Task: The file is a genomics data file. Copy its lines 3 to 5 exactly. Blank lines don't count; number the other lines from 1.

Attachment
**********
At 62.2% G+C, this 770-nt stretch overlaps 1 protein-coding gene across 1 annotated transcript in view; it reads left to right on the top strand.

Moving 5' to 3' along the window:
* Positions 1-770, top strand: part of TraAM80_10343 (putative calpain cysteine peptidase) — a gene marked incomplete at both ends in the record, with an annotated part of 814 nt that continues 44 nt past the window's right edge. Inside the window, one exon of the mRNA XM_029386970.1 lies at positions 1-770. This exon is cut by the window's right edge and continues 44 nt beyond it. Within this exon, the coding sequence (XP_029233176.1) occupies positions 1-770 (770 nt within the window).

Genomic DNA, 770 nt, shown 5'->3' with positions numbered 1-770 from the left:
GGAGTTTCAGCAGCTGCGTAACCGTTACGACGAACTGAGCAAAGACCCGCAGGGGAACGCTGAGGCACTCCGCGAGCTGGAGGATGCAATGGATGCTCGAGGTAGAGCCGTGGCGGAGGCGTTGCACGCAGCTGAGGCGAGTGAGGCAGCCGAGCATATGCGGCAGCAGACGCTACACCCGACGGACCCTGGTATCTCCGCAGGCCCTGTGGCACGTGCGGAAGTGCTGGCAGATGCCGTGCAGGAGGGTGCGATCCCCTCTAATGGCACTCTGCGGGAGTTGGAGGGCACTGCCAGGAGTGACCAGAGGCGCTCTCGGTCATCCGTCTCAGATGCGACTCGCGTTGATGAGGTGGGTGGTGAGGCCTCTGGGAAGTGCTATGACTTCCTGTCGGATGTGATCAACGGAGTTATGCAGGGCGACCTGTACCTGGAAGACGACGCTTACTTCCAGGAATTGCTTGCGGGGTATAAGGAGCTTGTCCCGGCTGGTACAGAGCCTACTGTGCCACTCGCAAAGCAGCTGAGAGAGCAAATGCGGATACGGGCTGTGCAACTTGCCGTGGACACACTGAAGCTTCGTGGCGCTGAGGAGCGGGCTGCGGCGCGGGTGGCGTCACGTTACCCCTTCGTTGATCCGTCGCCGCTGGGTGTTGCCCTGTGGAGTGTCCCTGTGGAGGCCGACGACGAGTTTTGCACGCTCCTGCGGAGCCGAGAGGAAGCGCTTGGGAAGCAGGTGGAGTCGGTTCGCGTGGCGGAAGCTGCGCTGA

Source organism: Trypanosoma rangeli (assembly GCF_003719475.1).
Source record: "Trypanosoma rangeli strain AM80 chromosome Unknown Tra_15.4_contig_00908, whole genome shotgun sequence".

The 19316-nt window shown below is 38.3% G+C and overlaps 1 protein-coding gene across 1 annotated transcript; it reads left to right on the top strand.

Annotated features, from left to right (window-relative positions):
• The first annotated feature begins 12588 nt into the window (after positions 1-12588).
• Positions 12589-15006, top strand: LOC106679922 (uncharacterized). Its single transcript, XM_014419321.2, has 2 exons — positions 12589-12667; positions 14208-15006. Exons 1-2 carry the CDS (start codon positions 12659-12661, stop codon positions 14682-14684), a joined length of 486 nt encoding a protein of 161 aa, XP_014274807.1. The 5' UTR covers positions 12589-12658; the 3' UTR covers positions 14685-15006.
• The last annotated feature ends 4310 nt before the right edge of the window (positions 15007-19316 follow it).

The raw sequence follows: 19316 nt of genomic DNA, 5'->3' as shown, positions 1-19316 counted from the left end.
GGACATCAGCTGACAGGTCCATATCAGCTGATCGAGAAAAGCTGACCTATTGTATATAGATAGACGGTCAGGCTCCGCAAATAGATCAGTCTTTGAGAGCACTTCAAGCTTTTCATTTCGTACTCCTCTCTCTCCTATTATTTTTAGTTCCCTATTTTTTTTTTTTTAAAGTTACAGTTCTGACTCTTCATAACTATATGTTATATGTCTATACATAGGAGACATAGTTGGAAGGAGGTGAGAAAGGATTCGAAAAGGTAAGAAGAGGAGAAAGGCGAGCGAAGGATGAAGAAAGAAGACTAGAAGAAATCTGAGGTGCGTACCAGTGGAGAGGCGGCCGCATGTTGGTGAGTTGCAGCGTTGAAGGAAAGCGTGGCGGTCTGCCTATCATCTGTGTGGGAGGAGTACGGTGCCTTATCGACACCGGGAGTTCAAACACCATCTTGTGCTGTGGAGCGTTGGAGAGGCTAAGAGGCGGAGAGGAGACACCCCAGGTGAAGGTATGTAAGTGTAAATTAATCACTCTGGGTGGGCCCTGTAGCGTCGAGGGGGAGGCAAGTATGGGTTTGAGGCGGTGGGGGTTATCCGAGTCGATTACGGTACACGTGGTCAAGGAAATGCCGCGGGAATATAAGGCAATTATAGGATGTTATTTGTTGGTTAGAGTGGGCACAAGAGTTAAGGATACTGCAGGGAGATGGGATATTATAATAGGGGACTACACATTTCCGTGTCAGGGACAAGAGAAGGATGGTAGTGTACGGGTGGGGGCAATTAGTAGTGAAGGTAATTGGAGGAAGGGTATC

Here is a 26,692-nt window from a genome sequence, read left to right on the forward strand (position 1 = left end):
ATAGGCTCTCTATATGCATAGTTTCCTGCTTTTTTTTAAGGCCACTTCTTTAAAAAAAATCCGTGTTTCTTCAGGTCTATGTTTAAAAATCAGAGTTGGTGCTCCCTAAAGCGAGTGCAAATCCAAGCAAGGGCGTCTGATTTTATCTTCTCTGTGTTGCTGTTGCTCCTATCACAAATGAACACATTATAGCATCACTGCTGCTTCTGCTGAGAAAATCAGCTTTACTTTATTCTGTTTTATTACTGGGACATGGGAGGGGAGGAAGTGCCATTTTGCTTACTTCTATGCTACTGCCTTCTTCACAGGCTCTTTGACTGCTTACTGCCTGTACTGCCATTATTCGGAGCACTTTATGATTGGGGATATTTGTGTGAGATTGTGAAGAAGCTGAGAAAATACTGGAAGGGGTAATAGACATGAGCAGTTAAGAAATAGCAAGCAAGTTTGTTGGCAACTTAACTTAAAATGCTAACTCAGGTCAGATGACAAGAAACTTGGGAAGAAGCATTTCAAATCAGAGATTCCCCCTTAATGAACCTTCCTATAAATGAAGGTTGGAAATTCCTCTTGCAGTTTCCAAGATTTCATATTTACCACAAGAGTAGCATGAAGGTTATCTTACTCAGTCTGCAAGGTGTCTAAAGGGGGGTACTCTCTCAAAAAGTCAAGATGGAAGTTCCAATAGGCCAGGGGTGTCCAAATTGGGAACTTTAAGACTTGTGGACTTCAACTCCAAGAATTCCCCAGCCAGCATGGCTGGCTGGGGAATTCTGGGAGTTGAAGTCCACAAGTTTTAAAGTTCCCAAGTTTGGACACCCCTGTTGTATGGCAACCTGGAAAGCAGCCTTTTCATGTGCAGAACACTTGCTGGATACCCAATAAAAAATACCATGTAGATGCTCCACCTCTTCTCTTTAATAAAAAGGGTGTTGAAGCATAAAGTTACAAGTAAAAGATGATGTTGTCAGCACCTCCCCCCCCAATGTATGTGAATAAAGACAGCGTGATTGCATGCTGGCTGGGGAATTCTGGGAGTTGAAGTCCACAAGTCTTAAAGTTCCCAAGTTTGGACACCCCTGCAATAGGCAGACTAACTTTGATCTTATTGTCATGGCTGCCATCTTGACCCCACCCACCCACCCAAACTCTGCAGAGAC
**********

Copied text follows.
* Positions 1-770, top strand: part of TraAM80_10343 (putative calpain cysteine peptidase) — a gene marked incomplete at both ends in the record, with an annotated part of 814 nt that continues 44 nt past the window's right edge. Inside the window, one exon of the mRNA XM_029386970.1 lies at positions 1-770. This exon is cut by the window's right edge and continues 44 nt beyond it. Within this exon, the coding sequence (XP_029233176.1) occupies positions 1-770 (770 nt within the window).

Genomic DNA, 770 nt, shown 5'->3' with positions numbered 1-770 from the left:
GGAGTTTCAGCAGCTGCGTAACCGTTACGACGAACTGAGCAAAGACCCGCAGGGGAACGCTGAGGCACTCCGCGAGCTGGAGGATGCAATGGATGCTCGAGGTAGAGCCGTGGCGGAGGCGTTGCACGCAGCTGAGGCGAGTGAGGCAGCCGAGCATATGCGGCAGCAGACGCTACACCCGACGGACCCTGGTATCTCCGCAGGCCCTGTGGCACGTGCGGAAGTGCTGGCAGATGCCGTGCAGGAGGGTGCGATCCCCTCTAATGGCACTCTGCGGGAGTTGGAGGGCACTGCCAGGAGTGACCAGAGGCGCTCTCGGTCATCCGTCTCAGATGCGACTCGCGTTGATGAGGTGGGTGGTGAGGCCTCTGGGAAGTGCTATGACTTCCTGTCGGATGTGATCAACGGAGTTATGCAGGGCGACCTGTACCTGGAAGACGACGCTTACTTCCAGGAATTGCTTGCGGGGTATAAGGAGCTTGTCCCGGCTGGTACAGAGCCTACTGTGCCACTCGCAAAGCAGCTGAGAGAGCAAATGCGGATACGGGCTGTGCAACTTGCCGTGGACACACTGAAGCTTCGTGGCGCTGAGGAGCGGGCTGCGGCGCGGGTGGCGTCACGTTACCCCTTCGTTGATCCGTCGCCGCTGGGTGTTGCCCTGTGGAGTGTCCCTGTGGAGGCCGACGACGAGTTTTGCACGCTCCTGCGGAGCCGAGAGGAAGCGCTTGGGAAGCAGGTGGAGTCGGTTCGCGTGGCGGAAGCTGCGCTGA